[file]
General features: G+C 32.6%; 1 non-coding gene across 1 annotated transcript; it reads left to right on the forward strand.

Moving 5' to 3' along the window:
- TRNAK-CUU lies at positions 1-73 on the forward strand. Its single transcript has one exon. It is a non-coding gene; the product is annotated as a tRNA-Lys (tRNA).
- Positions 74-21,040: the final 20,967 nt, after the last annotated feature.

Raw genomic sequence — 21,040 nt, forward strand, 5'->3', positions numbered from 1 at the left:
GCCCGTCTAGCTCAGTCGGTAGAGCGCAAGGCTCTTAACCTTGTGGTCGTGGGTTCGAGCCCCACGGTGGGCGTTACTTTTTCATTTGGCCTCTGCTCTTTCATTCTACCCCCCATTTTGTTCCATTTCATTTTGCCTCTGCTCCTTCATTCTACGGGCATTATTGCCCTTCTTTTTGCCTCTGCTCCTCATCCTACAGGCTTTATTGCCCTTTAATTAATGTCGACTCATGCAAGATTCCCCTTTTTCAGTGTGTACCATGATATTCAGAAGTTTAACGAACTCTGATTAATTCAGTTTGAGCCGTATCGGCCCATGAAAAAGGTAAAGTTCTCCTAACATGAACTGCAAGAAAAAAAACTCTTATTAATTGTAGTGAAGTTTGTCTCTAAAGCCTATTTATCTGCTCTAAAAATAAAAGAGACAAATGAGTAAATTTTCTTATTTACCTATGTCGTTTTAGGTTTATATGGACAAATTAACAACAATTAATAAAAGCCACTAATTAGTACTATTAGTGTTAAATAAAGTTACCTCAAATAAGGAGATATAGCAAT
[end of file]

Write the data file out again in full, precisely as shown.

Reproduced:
General features: G+C 32.6%; 1 non-coding gene across 1 annotated transcript; it reads left to right on the forward strand.

Moving 5' to 3' along the window:
- TRNAK-CUU lies at positions 1-73 on the forward strand. Its single transcript has one exon. It is a non-coding gene; the product is annotated as a tRNA-Lys (tRNA).
- Positions 74-21,040: the final 20,967 nt, after the last annotated feature.

Raw genomic sequence — 21,040 nt, forward strand, 5'->3', positions numbered from 1 at the left:
GCCCGTCTAGCTCAGTCGGTAGAGCGCAAGGCTCTTAACCTTGTGGTCGTGGGTTCGAGCCCCACGGTGGGCGTTACTTTTTCATTTGGCCTCTGCTCTTTCATTCTACCCCCCATTTTGTTCCATTTCATTTTGCCTCTGCTCCTTCATTCTACGGGCATTATTGCCCTTCTTTTTGCCTCTGCTCCTCATCCTACAGGCTTTATTGCCCTTTAATTAATGTCGACTCATGCAAGATTCCCCTTTTTCAGTGTGTACCATGATATTCAGAAGTTTAACGAACTCTGATTAATTCAGTTTGAGCCGTATCGGCCCATGAAAAAGGTAAAGTTCTCCTAACATGAACTGCAAGAAAAAAAACTCTTATTAATTGTAGTGAAGTTTGTCTCTAAAGCCTATTTATCTGCTCTAAAAATAAAAGAGACAAATGAGTAAATTTTCTTATTTACCTATGTCGTTTTAGGTTTATATGGACAAATTAACAACAATTAATAAAAGCCACTAATTAGTACTATTAGTGTTAAATAAAGTTACCTCAAATAAGGAGATATAGCAAT